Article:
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Eliminating Preventable HIV-Related Maternal Mortality in Sub-Saharan Africa: What Do We Need to Know?
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    Introduction:

    HIV makes a significant contribution to maternal mortality, and women living in sub-Saharan Africa are most affected. International commitments to eliminate preventable maternal mortality and reduce HIV-related deaths among pregnant and postpartum women by 50% will not be achieved without a better understanding of the links between HIV and poor maternal health outcomes and improved health services for the care of women living with HIV (WLWH) during pregnancy, childbirth, and postpartum.

    Methods:

    This article summarizes priorities for research and evaluation identified through consultation with 30 international researchers and policymakers with experience in maternal health and HIV in sub-Saharan Africa and a review of the published literature.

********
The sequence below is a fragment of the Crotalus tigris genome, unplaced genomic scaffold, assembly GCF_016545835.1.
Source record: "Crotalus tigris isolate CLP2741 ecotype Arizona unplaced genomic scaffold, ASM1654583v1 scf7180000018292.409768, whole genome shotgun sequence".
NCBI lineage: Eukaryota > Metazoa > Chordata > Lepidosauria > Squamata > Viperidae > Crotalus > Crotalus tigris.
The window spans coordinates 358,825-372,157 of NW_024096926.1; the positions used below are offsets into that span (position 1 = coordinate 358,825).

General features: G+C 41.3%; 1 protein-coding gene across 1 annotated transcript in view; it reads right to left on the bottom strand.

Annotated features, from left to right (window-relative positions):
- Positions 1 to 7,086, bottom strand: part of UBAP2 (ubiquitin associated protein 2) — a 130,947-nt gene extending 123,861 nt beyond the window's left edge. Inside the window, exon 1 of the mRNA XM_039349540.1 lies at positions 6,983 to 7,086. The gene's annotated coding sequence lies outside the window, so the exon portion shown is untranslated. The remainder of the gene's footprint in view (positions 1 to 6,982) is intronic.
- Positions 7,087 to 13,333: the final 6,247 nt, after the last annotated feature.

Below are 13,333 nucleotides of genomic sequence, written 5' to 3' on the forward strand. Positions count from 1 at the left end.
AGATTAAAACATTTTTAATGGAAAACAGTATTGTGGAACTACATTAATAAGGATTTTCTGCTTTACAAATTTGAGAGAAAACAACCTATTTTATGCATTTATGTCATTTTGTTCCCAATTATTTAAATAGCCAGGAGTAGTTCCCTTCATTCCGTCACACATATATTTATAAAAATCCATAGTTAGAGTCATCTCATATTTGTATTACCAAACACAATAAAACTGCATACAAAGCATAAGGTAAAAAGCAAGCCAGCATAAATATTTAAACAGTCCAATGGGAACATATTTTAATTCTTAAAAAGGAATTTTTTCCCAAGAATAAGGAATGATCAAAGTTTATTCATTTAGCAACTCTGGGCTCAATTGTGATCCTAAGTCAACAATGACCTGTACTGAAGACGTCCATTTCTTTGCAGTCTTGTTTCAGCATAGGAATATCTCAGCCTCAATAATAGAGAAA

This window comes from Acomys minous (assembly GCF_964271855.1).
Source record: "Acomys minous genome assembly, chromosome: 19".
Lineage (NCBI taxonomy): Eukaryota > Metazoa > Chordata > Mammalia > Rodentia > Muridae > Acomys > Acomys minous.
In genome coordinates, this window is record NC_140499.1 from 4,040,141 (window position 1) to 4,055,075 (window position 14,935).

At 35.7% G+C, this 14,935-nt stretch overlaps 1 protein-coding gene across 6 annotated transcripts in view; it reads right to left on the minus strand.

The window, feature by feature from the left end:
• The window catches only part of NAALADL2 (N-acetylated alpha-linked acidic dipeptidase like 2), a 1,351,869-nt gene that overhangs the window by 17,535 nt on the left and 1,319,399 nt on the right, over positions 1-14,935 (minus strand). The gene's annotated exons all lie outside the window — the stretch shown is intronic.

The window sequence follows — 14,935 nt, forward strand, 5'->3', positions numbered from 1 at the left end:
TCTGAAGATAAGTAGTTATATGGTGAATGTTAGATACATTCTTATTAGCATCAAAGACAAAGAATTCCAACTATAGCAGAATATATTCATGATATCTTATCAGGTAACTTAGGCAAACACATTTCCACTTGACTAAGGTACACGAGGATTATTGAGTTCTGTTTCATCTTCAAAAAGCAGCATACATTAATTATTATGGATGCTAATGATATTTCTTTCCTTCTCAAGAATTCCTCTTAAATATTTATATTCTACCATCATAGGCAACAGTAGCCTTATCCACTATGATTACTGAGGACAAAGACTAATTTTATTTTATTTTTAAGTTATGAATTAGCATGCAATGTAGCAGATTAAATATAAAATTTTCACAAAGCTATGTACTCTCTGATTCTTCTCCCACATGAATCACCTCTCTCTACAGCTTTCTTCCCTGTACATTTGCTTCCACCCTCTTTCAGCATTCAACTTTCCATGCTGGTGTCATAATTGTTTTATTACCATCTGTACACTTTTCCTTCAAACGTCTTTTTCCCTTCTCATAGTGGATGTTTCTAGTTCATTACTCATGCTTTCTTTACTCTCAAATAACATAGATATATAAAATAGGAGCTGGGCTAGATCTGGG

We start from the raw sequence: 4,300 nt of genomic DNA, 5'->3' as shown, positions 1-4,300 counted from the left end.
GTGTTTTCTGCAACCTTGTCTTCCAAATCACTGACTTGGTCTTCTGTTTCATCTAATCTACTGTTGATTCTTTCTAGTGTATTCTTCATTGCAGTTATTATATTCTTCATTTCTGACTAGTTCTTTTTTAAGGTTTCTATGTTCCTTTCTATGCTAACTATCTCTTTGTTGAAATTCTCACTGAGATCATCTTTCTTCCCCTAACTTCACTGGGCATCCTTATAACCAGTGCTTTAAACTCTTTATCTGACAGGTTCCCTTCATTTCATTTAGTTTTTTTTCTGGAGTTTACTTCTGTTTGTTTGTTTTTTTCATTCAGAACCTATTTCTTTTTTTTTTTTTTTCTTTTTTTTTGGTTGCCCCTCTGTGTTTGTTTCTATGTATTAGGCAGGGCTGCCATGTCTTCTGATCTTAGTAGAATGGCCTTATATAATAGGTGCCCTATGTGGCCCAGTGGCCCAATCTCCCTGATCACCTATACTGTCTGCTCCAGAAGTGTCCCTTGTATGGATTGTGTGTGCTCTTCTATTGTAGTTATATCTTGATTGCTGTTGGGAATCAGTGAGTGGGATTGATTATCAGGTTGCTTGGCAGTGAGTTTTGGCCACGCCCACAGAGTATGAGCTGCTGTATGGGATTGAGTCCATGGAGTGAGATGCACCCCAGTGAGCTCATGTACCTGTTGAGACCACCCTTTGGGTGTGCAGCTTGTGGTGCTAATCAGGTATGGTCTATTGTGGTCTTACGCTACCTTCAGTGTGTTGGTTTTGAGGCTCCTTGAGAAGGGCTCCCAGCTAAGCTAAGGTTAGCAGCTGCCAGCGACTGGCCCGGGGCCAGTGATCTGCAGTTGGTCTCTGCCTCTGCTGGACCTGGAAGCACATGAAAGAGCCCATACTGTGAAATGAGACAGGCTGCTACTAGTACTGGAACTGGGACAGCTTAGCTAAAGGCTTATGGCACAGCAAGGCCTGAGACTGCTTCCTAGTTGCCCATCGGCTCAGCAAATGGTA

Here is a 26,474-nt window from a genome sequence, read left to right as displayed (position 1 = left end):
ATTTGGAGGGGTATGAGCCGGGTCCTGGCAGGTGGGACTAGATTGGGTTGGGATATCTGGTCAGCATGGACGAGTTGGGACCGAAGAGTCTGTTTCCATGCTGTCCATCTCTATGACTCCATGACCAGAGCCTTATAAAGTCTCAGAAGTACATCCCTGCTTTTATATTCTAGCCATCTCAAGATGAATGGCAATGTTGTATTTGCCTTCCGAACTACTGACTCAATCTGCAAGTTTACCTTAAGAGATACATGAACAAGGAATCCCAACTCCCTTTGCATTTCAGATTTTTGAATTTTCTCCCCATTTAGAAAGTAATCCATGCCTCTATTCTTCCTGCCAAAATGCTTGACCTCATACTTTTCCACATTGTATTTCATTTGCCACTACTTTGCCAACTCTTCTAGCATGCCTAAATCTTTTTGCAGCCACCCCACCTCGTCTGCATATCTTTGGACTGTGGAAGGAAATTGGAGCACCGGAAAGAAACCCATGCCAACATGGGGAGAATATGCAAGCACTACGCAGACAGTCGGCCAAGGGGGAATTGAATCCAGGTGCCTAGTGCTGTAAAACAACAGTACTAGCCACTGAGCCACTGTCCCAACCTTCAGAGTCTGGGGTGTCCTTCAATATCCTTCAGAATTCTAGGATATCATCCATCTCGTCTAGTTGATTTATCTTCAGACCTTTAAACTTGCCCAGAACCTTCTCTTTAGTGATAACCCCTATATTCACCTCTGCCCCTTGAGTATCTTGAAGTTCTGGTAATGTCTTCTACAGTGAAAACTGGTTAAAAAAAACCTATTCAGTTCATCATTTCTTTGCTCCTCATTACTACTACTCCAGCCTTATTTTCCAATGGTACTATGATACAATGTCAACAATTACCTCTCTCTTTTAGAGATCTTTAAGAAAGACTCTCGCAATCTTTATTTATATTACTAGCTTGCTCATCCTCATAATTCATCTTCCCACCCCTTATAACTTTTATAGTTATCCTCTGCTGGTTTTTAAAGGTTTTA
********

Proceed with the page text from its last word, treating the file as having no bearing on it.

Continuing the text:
Results:

    Priorities for improving the evidence about effective interventions to reduce maternal mortality and improve maternal health among WLWH include better quality data about causes of maternal death among WLWH, enhanced and harmonized program monitoring, and research and evaluation that contributes to improving: (1) clinical management of pregnant and postpartum WLWH, including assessment of the impact of expanded antiretroviral therapy on maternal mortality and morbidity, (2) integrated service delivery models, and (3) interventions to create an enabling social environment for women to begin and remain in care.

    Conclusions:

    As the global community evaluates progress and prepares for new maternal mortality and HIV targets, addressing the needs of WLWH must be a priority now and after 2015. Research and evaluation on maternal health and HIV can increase collaboration on these 2 global priorities, strengthen political constituencies and communities of practice, and accelerate progress toward achievement of goals in both areas.